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THE COURTS.—TO-DAY., Issue 7954, 9 July 1889
SUPREME COURT-IN CHAMBERS,
(Before His Honor Mr Justice Williams.) lie James Hutchings, deceased.—Motion for remuneration to administrator, with Registrar’s report thereon (Messrs Stewart and Holmes).—Order accordingly. Re Adam Borthwick, deceased.-*-Motion for a vesting order (Mr G, Cook).—Order accordingly. Re Francis Joan Hocking, deceased.— Motion for remuneration to executors (Mr Findlay).—Referred to Registrar, Re Mountain Maid Gold Mining Company.—Motion for approval of preparation of schedule (Mr Hoskins).—Order accordingly. Murray v. Liverpool and London and 01-OHE IScstmAKCB COMPAHY, Motion for order that plaintiff make discovery of all documents relating to case (Mr James).— Order aeoordingly. Re Alexander MacLachlan, deceased,— Motion for regrant of probate (Mr Sim). — Order accordingly. Re Catherine Wright, deceased.— Motion for probate (Mr Daniel Stewart). — Order accordingly. Re Jane Ann Sinclair, deceased.— Motion for regrant of letters of administration (Mr Daniel Stewart).—Order accordingly.
CITY POLICE COURT. (Before Messrs W. Hutchison and J. Logan, Justices,)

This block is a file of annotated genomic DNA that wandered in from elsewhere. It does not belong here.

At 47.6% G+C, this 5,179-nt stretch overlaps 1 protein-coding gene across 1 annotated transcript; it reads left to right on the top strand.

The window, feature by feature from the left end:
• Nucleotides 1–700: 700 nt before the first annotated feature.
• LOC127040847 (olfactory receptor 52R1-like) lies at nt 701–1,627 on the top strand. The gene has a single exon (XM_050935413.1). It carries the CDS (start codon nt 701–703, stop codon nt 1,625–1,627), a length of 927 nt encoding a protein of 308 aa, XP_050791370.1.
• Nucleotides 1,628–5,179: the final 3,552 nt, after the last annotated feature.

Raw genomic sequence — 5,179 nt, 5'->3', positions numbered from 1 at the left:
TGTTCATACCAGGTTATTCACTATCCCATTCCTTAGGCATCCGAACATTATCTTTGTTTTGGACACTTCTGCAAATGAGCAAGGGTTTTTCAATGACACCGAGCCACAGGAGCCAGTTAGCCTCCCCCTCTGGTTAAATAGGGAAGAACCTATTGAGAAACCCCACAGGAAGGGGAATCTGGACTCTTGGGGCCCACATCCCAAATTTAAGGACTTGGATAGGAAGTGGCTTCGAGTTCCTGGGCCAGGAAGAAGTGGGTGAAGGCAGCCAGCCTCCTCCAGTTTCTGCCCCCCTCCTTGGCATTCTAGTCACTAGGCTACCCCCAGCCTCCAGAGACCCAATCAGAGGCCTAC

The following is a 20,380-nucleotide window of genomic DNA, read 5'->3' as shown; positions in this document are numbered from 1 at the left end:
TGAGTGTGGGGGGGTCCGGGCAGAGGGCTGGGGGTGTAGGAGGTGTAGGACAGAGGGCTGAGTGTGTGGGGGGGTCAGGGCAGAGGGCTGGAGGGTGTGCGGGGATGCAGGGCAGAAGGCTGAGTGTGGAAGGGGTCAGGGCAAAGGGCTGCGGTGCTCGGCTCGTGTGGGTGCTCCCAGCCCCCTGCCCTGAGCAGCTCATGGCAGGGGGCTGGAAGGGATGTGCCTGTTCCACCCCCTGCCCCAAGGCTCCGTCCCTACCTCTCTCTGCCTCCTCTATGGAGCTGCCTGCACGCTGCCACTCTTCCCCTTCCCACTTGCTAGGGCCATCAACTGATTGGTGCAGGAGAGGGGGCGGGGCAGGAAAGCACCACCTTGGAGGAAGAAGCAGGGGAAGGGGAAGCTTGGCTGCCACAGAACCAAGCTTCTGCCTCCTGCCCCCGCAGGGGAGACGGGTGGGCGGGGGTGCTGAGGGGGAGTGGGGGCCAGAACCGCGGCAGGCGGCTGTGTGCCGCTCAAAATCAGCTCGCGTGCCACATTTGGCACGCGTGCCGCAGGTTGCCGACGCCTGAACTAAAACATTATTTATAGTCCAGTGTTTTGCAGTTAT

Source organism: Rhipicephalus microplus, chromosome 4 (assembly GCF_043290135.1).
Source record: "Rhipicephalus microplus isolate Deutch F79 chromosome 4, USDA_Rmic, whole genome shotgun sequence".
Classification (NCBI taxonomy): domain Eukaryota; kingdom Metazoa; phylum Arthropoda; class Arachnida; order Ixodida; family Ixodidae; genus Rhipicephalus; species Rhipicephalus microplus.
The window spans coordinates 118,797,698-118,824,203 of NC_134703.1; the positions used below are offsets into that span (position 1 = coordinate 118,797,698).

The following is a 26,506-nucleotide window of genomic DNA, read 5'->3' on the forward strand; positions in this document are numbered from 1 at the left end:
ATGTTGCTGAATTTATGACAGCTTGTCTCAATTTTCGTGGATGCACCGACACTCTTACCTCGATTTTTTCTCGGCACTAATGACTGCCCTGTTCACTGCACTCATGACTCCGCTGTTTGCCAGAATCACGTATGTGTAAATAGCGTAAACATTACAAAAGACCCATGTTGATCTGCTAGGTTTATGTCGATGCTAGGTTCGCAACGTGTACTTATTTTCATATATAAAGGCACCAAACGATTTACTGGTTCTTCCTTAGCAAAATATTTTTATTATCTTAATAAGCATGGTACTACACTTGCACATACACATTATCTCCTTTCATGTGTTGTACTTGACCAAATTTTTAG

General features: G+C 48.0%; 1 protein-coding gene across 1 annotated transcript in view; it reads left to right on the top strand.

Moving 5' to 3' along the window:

Drunkenness.— A first offender was convicted and discharged. —Thomas Connor, who was evidently still under the influence of liquor, and, as Sergeant-major fievin suggested, unfit to plead, was fined ss, in default twenty-four hours’ imprisonment; and on afurther charge of provoking a fight in Maolaggon street was fined L2, in default a month’s imprisonment. By-law Cases.— Patrick Lee was fined 2s fid, without costs, for permitting a cow to wander. For keeping an unregistered clog Daniel Holdenoay was fined Is, and costs; John Macdonald, Is, without costs; Andrew Smith, Is, without costs, a second charge being dismissed ; and charges against Robert Mason and Thomas Martin were dismissed. Larceny as a Bailee.— Daniel Ross was charged that, on the 30tb April, being the bailee of a watch of the value of L 25, the property of Thomas Nesbitt Wilson, he converted the same to his own use, and thereby stole the same. Mr Wilkinson appeared on behalf of accused.—Chief-detective Headerson said that there were eight charges against accused, who was a watchmaker carrying on business In the Arcade. In five out of the eight cases the watches were pledged by himself, and in the other three he employed men to pledge them for him.—Thomas Nesbett Wilson, insurance officer, said that on the Saturday previous to the 30th April he left his watch with accused to be repaired. From week to week witness called to get his watch back, but was put off by the answer that it was not ready, and os a matter of fact he had never got it, accused eventually admitting that it was pawned. Witness went to Myers’s Ballarat Pawn-shop with accused, who produced the pawn-ticket to the pawnbroker, and then gave it to witness for safe custody. Witness laid an information. The watch was a gold hunting lever with monogram on it. The one produced was ids. Accused was advanced ]A 2i on tbo watch. He had on different occasions tendered witness small sums, amounting altogether to IfL fid, towards the redemption of the watch, whicli witness declined to accept.—Samuel Sldel proved the pawning of the watch by accused personally. To Mr Wilkinson : Witness did not question accused as to the ownership of the watch. Accused had pledged watches there on about half a dozen different occasions. Accused wished to release three other watches when he called to pledge tin's particular one, and witness gave him 30s over and above what was necessary to release these other watches.— Mr Hutchison (to witness): How did you suppose it oame about that Ross was pawning a gold watch with another man’s name on it?— Witness : We have a gcod many watches with monograms on them.—Mr Hutchison : Did you think at the time that it was Ross’s watch ?—Witness : No.—Mr Hutchison : What, then, were you doing with it as a pledge ? You knew Ross, and that it was not his own watch. Did yon not regard the pledging as a suspicious affair? Witness: People often bring second-hand watches with monograms on them. We do not always ask questions, unless we have suspicion. J did not regard this as suspicious, because people sometimes sell their pawn tickets, and I supposed ho had bought the watch.—Mr Wilkinson remarked that when a person produced a pawn-ticket he was presumed to be the owner—he was prima facie the owner of the watch.—Mr Hutchison: It seems to me, and 1 cannot help saying so though I do not blame you, as you are not the principal—that the business is not conducted in the way it ought to he to further the ends of justice. Detective Walker having given evidence as to the arrest, accused was committed for trial, Mr Wilkinson intimating that the defence would be reserved,